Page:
The GOP's national leadership - including the presidential candidates stumping today in Louisiana - may be uninspiring, but the GOP governors continue to roll. Bobby Jindal last night just scored another victory with the passage through the Louisiana House of a landmark school choice bill (the bill still awaits action from the LA Senate), before proceeding to debate a second bill that tightens teacher tenure standards:
In a victory for Gov. Bobby Jindal, the Louisiana House of Representatives approved a bill Thursday night that would expand state aid for some students to switch from struggling public schools to private and parochial classrooms.
The vote was 61-42 after nearly 12 hours of debate.
Jindal still faces a tough fight - some of the legislators who voted for the bill also voted for an amendment limiting the use of local (as opposed to state) tax dollars for vouchers that could cross local district lines, and opponents are vowing a constitutional challenge. But then, reform is never easy.
For more on why Jindal is one of the nation's very best governors, this long wide-ranging interview discusses not just his education reform proposals but also his pension reform fight. Excerpt:
[B]efore we discuss any change, we have to understand that the status quo is not sustainable: $18.5 billion [Unfunded Accrued Liability]. We're spending already over $2 billion dollars a year [for retirement programs]. If we do nothing, the UAL will go up by $3 billion.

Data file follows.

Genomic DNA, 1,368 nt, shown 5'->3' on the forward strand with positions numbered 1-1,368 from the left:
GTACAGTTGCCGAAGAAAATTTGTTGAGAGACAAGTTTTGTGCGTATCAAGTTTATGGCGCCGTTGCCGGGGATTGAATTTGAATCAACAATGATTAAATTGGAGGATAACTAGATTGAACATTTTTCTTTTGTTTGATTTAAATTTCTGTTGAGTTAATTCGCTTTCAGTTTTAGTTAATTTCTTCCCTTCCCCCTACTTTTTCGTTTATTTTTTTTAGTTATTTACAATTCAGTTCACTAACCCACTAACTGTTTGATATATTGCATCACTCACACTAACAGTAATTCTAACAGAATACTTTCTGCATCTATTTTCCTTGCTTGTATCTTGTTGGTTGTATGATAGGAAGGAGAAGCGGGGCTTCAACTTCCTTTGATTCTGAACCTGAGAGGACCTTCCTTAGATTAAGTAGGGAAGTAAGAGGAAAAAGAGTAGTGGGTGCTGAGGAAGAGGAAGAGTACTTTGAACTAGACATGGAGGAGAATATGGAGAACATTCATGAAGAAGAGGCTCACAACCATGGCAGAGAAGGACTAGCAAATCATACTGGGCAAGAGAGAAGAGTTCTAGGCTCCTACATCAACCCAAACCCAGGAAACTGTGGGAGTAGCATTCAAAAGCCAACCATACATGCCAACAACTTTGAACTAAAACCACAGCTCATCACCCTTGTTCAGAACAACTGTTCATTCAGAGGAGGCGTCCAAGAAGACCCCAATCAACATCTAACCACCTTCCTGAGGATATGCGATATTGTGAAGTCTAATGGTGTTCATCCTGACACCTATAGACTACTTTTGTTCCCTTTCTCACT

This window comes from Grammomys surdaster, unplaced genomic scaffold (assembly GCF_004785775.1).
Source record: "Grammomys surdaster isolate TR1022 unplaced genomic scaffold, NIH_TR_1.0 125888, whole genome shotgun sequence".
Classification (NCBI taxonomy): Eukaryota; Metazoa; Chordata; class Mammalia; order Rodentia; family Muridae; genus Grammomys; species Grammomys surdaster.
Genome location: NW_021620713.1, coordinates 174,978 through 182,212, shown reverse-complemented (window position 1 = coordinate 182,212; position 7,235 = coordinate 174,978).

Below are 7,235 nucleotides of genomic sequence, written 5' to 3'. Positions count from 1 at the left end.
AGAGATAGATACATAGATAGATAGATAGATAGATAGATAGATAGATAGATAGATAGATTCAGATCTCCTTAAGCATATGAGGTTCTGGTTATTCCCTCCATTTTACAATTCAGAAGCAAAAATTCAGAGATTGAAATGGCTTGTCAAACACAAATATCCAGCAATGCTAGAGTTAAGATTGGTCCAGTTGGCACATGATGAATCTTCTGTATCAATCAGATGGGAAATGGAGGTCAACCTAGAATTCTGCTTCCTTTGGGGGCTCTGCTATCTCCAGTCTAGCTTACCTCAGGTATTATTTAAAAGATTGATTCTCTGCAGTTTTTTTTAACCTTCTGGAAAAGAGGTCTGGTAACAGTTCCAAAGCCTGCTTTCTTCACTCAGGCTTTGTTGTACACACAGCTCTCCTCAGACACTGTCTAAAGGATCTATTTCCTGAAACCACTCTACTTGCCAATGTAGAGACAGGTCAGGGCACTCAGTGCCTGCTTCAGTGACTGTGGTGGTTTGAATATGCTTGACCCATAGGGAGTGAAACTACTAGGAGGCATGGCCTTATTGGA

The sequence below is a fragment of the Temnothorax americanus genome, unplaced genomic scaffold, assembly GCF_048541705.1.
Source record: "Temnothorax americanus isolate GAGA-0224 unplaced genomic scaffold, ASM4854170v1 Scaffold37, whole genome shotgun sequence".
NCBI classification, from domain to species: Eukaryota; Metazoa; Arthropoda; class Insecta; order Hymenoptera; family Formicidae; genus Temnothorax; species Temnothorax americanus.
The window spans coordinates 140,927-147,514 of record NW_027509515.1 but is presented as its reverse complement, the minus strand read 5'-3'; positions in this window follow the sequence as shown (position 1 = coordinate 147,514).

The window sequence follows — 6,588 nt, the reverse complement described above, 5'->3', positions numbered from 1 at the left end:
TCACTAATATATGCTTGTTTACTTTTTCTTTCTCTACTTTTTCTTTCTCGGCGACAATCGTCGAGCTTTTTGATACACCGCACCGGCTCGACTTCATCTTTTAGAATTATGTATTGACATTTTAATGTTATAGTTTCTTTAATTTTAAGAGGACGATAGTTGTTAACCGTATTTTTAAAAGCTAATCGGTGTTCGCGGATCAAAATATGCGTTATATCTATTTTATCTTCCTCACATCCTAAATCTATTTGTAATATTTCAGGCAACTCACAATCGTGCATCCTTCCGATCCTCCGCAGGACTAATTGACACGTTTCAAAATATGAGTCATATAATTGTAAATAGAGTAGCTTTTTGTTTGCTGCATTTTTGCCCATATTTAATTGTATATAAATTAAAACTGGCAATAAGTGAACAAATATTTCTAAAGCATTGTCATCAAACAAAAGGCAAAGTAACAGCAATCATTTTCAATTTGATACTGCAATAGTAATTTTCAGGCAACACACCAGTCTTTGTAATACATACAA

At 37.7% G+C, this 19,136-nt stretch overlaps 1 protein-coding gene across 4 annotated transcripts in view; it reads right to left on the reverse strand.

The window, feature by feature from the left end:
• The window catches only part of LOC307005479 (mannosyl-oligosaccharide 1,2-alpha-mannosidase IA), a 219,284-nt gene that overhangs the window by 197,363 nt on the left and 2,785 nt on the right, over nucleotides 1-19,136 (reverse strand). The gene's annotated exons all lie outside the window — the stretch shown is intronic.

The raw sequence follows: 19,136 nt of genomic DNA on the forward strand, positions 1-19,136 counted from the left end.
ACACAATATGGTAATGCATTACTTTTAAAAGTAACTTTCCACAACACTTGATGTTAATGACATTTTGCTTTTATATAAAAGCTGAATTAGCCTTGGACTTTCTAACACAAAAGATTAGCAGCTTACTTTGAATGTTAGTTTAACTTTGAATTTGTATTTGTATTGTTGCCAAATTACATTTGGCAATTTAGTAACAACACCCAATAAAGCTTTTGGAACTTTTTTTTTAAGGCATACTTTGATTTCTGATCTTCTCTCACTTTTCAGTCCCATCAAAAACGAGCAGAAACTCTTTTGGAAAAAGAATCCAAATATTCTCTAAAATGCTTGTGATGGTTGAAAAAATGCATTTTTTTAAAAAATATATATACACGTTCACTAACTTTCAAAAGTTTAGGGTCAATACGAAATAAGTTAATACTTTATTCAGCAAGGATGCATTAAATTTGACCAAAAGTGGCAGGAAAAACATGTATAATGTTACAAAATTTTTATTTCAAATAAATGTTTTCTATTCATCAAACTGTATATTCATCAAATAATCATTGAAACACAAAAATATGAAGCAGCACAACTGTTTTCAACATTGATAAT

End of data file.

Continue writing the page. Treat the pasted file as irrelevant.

Let's look at the alternative. If we do nothing, there really are just three alternatives. One is that we break our promise to employees, which we're not willing to do. Second is that we devastate critical services like education and health care. We're not willing to do that. Third is that we simply raise taxes on our people. We're not willing to do that as well. Some would say, “Well, why tackle these hard reforms? Constitutionally, you don't have to pay off the UAL until 2029.” I think that's irresponsible.
When you look historically at the 1980s, taxpayers were paying for 60% of the retirement program's cost. Workers were paying 40%. That was considered a fair balance. Today taxpayers are paying 75% and the employees are only paying 25% of the retirement costs. Even with all the reforms that we've proposed, we're not going back to 60/40, even with the savings for taxpayers. You're still looking at a ... two-thirds, one-third split. So taxpayers are still paying for two-thirds of the retirement program. I think a better question, another way to ask that question, would be, “Why didn't you go back to 60/40, why not cut the taxpayers contributions to 60%?” ...
I think that if you go and ask the average taxpayer, “Hey, look, you guys used to pay 60% of the retirement cost; today you're paying 75%. Don't you think you should get a little bit more of your money back?” I think, absolutely. I think their money should go back to them. Whether it's in tax cuts, whether it's investments in education, whether it's investments in health care. Because what has happened over the last several years is, those investments have been crowded out as the [state retirement contribution] share has gone up. What has happened is, instead of being able to pay for classrooms and instead of being able to pay for health care, instead of being able to pay for tax cuts, taxpayers have been forced to pay for retirement costs.
Finally, in case you missed it, a Jindal tour de force on energy: